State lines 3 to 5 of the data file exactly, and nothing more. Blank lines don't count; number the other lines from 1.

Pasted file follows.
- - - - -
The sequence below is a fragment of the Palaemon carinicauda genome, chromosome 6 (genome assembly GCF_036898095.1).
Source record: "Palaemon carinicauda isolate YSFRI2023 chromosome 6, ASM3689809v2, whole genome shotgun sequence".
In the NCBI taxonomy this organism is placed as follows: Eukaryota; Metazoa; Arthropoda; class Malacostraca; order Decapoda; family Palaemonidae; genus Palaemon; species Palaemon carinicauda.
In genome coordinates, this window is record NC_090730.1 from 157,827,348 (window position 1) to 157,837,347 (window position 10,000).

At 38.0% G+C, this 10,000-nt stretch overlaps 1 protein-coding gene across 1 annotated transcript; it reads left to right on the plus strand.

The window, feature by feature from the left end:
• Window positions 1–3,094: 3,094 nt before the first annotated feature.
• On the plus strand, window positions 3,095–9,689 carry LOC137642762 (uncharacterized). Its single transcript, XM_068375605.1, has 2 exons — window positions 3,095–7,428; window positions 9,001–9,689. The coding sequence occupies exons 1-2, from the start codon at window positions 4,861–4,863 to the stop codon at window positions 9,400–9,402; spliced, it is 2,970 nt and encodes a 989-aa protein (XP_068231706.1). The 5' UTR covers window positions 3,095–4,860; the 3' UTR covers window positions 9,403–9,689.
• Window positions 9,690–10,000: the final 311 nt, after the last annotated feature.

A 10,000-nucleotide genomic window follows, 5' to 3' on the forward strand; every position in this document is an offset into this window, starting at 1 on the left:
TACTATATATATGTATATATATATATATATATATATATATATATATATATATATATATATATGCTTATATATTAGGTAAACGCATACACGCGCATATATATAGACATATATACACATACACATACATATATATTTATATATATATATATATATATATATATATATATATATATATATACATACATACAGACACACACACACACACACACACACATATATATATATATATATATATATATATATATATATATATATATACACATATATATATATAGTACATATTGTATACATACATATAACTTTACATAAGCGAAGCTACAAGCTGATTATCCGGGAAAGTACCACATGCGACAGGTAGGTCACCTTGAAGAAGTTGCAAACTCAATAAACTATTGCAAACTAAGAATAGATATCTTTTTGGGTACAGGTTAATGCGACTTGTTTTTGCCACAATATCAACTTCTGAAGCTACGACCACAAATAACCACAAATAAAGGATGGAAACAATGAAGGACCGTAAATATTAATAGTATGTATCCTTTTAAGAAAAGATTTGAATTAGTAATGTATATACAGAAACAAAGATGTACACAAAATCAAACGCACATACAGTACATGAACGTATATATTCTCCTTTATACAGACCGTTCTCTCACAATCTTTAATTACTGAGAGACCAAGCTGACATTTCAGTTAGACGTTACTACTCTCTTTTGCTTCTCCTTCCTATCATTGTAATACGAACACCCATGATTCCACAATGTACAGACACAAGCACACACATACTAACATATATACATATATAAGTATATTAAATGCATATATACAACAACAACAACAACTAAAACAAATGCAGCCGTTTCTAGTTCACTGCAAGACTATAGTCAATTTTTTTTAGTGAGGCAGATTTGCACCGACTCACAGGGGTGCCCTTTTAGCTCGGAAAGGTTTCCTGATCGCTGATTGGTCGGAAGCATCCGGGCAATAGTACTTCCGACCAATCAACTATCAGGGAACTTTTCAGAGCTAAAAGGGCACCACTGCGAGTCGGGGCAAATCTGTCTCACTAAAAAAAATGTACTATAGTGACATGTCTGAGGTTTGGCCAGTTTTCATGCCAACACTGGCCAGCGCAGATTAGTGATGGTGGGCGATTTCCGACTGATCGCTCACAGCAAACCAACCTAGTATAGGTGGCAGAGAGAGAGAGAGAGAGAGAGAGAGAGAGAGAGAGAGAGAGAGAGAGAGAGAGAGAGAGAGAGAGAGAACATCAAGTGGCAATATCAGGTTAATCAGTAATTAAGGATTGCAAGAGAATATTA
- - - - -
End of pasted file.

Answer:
In the NCBI taxonomy this organism is placed as follows: Eukaryota; Metazoa; Arthropoda; class Malacostraca; order Decapoda; family Palaemonidae; genus Palaemon; species Palaemon carinicauda.
In genome coordinates, this window is record NC_090730.1 from 157,827,348 (window position 1) to 157,837,347 (window position 10,000).

At 38.0% G+C, this 10,000-nt stretch overlaps 1 protein-coding gene across 1 annotated transcript; it reads left to right on the plus strand.